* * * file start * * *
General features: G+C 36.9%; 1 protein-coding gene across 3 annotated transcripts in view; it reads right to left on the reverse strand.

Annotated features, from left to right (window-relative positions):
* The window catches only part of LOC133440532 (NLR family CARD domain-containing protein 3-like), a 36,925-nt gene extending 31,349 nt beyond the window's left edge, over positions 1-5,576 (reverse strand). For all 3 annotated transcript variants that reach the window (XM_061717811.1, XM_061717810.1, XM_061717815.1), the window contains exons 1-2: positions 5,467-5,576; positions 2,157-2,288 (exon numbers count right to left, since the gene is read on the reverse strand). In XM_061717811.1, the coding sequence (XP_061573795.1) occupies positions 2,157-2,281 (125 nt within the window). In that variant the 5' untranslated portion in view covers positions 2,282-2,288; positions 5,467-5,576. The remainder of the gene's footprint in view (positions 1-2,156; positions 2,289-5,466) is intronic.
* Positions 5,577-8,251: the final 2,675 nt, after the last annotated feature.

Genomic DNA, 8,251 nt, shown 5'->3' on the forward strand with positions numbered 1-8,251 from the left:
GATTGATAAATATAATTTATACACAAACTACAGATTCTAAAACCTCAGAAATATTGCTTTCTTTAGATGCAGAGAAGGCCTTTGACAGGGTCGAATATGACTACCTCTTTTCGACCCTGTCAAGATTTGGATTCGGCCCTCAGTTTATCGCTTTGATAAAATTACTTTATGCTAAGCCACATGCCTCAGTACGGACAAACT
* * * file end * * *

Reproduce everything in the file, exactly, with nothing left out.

General features: G+C 36.9%; 1 protein-coding gene across 3 annotated transcripts in view; it reads right to left on the reverse strand.

Annotated features, from left to right (window-relative positions):
* The window catches only part of LOC133440532 (NLR family CARD domain-containing protein 3-like), a 36,925-nt gene extending 31,349 nt beyond the window's left edge, over positions 1-5,576 (reverse strand). For all 3 annotated transcript variants that reach the window (XM_061717811.1, XM_061717810.1, XM_061717815.1), the window contains exons 1-2: positions 5,467-5,576; positions 2,157-2,288 (exon numbers count right to left, since the gene is read on the reverse strand). In XM_061717811.1, the coding sequence (XP_061573795.1) occupies positions 2,157-2,281 (125 nt within the window). In that variant the 5' untranslated portion in view covers positions 2,282-2,288; positions 5,467-5,576. The remainder of the gene's footprint in view (positions 1-2,156; positions 2,289-5,466) is intronic.
* Positions 5,577-8,251: the final 2,675 nt, after the last annotated feature.

Genomic DNA, 8,251 nt, shown 5'->3' on the forward strand with positions numbered 1-8,251 from the left:
GATTGATAAATATAATTTATACACAAACTACAGATTCTAAAACCTCAGAAATATTGCTTTCTTTAGATGCAGAGAAGGCCTTTGACAGGGTCGAATATGACTACCTCTTTTCGACCCTGTCAAGATTTGGATTCGGCCCTCAGTTTATCGCTTTGATAAAATTACTTTATGCTAAGCCACATGCCTCAGTACGGACAAACT